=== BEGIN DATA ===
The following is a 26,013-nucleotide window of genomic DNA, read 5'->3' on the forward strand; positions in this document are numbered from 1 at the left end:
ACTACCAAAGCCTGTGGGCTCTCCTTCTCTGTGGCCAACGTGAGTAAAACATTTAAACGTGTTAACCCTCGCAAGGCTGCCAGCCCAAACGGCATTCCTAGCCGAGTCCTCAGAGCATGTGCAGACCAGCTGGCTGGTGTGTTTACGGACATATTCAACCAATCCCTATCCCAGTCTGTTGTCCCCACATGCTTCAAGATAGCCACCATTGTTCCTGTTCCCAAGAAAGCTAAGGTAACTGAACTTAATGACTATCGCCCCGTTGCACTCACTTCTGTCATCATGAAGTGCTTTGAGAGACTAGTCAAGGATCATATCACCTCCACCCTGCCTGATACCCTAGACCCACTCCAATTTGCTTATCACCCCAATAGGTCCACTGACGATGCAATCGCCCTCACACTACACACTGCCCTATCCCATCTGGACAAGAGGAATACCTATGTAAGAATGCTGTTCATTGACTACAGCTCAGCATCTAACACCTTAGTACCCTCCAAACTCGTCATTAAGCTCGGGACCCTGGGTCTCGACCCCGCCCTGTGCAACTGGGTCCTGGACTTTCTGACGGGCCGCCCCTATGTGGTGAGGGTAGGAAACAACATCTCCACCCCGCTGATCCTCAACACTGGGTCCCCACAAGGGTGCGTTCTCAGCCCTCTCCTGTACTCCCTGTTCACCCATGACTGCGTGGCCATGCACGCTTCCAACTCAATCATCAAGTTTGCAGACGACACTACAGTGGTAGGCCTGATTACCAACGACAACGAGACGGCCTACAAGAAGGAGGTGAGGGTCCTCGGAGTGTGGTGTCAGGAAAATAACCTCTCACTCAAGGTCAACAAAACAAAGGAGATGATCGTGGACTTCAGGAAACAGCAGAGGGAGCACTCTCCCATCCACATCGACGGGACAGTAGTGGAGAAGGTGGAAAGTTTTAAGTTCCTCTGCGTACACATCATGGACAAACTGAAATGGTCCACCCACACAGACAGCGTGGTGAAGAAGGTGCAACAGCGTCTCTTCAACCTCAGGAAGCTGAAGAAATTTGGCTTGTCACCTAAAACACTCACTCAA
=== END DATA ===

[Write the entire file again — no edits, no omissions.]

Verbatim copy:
The following is a 26,013-nucleotide window of genomic DNA, read 5'->3' on the forward strand; positions in this document are numbered from 1 at the left end:
ACTACCAAAGCCTGTGGGCTCTCCTTCTCTGTGGCCAACGTGAGTAAAACATTTAAACGTGTTAACCCTCGCAAGGCTGCCAGCCCAAACGGCATTCCTAGCCGAGTCCTCAGAGCATGTGCAGACCAGCTGGCTGGTGTGTTTACGGACATATTCAACCAATCCCTATCCCAGTCTGTTGTCCCCACATGCTTCAAGATAGCCACCATTGTTCCTGTTCCCAAGAAAGCTAAGGTAACTGAACTTAATGACTATCGCCCCGTTGCACTCACTTCTGTCATCATGAAGTGCTTTGAGAGACTAGTCAAGGATCATATCACCTCCACCCTGCCTGATACCCTAGACCCACTCCAATTTGCTTATCACCCCAATAGGTCCACTGACGATGCAATCGCCCTCACACTACACACTGCCCTATCCCATCTGGACAAGAGGAATACCTATGTAAGAATGCTGTTCATTGACTACAGCTCAGCATCTAACACCTTAGTACCCTCCAAACTCGTCATTAAGCTCGGGACCCTGGGTCTCGACCCCGCCCTGTGCAACTGGGTCCTGGACTTTCTGACGGGCCGCCCCTATGTGGTGAGGGTAGGAAACAACATCTCCACCCCGCTGATCCTCAACACTGGGTCCCCACAAGGGTGCGTTCTCAGCCCTCTCCTGTACTCCCTGTTCACCCATGACTGCGTGGCCATGCACGCTTCCAACTCAATCATCAAGTTTGCAGACGACACTACAGTGGTAGGCCTGATTACCAACGACAACGAGACGGCCTACAAGAAGGAGGTGAGGGTCCTCGGAGTGTGGTGTCAGGAAAATAACCTCTCACTCAAGGTCAACAAAACAAAGGAGATGATCGTGGACTTCAGGAAACAGCAGAGGGAGCACTCTCCCATCCACATCGACGGGACAGTAGTGGAGAAGGTGGAAAGTTTTAAGTTCCTCTGCGTACACATCATGGACAAACTGAAATGGTCCACCCACACAGACAGCGTGGTGAAGAAGGTGCAACAGCGTCTCTTCAACCTCAGGAAGCTGAAGAAATTTGGCTTGTCACCTAAAACACTCACTCAA